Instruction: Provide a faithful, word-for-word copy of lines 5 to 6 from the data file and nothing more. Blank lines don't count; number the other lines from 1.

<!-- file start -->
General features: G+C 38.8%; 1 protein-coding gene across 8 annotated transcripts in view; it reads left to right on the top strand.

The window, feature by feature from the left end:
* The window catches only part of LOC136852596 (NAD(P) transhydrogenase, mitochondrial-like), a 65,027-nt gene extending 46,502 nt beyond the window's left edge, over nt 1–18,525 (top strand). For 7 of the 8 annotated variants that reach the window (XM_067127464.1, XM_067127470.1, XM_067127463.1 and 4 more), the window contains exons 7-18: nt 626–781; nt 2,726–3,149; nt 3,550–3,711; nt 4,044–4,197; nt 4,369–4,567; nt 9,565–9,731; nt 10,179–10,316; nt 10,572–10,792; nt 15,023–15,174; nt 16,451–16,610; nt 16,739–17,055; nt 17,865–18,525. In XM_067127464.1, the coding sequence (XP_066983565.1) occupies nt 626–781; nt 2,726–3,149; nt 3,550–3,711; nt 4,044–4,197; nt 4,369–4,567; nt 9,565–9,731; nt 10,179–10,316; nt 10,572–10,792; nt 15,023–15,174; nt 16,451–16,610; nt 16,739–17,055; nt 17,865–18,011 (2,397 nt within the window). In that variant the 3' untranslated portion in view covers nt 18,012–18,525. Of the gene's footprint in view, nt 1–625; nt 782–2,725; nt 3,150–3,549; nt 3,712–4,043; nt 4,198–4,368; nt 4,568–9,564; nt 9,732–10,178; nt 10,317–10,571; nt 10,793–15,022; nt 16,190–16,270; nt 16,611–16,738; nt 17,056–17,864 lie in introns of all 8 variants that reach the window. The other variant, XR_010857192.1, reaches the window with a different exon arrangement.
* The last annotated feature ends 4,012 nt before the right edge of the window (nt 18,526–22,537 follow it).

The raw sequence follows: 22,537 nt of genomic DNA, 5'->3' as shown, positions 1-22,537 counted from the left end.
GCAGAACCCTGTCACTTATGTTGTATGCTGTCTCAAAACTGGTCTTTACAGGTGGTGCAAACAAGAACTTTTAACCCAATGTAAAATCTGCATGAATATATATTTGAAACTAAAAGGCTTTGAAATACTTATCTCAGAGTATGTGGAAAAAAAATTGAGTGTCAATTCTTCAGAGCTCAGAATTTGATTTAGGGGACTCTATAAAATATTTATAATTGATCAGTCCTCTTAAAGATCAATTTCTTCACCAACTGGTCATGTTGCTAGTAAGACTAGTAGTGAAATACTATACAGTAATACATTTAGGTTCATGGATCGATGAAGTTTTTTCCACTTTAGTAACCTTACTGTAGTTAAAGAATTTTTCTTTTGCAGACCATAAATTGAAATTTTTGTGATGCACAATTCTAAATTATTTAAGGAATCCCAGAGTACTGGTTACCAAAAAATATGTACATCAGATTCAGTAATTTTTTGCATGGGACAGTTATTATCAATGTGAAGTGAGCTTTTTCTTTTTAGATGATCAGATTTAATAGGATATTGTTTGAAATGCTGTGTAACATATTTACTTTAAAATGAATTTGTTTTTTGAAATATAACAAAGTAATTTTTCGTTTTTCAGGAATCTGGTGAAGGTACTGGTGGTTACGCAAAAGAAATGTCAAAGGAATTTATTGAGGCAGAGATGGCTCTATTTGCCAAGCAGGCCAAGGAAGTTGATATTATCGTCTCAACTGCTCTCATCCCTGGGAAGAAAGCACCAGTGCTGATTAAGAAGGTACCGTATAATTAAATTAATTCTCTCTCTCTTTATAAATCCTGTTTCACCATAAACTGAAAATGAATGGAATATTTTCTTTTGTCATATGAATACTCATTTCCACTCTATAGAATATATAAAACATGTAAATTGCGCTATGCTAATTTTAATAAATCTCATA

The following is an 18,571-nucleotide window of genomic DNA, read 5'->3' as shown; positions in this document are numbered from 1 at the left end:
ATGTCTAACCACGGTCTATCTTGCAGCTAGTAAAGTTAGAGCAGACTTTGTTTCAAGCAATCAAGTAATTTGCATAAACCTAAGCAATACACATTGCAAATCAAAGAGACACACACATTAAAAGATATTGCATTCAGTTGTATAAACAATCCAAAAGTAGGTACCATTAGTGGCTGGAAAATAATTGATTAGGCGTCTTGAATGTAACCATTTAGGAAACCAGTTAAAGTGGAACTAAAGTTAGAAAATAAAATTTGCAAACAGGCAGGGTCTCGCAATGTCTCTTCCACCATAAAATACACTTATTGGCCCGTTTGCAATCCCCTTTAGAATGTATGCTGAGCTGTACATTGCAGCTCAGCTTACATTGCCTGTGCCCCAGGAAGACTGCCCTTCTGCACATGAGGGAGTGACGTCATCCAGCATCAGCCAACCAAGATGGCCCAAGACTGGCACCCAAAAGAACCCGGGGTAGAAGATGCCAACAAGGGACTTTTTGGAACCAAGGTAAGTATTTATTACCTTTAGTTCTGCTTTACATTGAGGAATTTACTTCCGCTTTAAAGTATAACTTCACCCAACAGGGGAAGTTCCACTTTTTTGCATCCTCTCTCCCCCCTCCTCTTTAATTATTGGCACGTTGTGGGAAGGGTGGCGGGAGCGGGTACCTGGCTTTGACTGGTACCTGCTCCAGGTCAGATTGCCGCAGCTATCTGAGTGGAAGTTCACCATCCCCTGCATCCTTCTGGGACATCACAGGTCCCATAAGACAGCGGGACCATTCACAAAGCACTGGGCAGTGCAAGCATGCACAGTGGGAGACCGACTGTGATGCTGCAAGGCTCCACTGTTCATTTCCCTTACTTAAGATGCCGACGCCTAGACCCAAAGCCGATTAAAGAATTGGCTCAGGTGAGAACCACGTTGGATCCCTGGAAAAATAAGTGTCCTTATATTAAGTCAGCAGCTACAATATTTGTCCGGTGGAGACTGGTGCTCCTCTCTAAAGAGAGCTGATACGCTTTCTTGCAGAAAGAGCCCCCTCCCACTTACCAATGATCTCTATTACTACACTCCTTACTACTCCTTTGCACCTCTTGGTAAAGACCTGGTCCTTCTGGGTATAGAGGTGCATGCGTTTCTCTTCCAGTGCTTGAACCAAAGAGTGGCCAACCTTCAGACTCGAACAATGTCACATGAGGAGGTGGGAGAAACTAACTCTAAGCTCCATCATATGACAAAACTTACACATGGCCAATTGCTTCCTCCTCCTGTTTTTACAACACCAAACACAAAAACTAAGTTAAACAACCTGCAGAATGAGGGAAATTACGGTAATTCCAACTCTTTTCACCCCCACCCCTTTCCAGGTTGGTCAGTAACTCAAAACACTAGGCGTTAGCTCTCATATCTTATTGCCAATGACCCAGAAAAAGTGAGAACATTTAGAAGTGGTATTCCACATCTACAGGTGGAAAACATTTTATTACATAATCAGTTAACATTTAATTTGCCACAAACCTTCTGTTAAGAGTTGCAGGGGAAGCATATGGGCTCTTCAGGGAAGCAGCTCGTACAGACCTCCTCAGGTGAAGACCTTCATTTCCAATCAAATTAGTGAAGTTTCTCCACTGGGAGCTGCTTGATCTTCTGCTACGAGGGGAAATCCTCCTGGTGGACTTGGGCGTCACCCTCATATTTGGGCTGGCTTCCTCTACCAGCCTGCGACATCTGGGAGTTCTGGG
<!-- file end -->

The raw sequence follows: 22,537 nt of genomic DNA, 5'->3' as shown, positions 1-22,537 counted from the left end.
GCAGAACCCTGTCACTTATGTTGTATGCTGTCTCAAAACTGGTCTTTACAGGTGGTGCAAACAAGAACTTTTAACCCAATGTAAAATCTGCATGAATATATATTTGAAACTAAAAGGCTTTGAAATACTTATCTCAGAGTATGTGGAAAAAAAATTGAGTGTCAATTCTTCAGAGCTCAGAATTTGATTTAGGGGACTCTATAAAATATTTATAATTGATCAGTCCTCTTAAAGATCAATTTCTTCACCAACTGGTCATGTTGCTAGTAAGACTAGTAGTGAAATACTATACAGTAATACATTTAGGTTCATGGATCGATGAAGTTTTTTCCACTTTAGTAACCTTACTGTAGTTAAAGAATTTTTCTTTTGCAGACCATAAATTGAAATTTTTGTGATGCACAATTCTAAATTATTTAAGGAATCCCAGAGTACTGGTTACCAAAAAATATGTACATCAGATTCAGTAATTTTTTGCATGGGACAGTTATTATCAATGTGAAGTGAGCTTTTTCTTTTTAGATGATCAGATTTAATAGGATATTGTTTGAAATGCTGTGTAACATATTTACTTTAAAATGAATTTGTTTTTTGAAATATAACAAAGTAATTTTTCGTTTTTCAGGAATCTGGTGAAGGTACTGGTGGTTACGCAAAAGAAATGTCAAAGGAATTTATTGAGGCAGAGATGGCTCTATTTGCCAAGCAGGCCAAGGAAGTTGATATTATCGTCTCAACTGCTCTCATCCCTGGGAAGAAAGCACCAGTGCTGATTAAGAAGGTACCGTATAATTAAATTAATTCTCTCTCTCTTTATAAATCCTGTTTCACCATAAACTGAAAATGAATGGAATATTTTCTTTTGTCATATGAATACTCATTTCCACTCTATAGAATATATAAAACATGTAAATTGCGCTATGCTAATTTTAATAAATCTCATA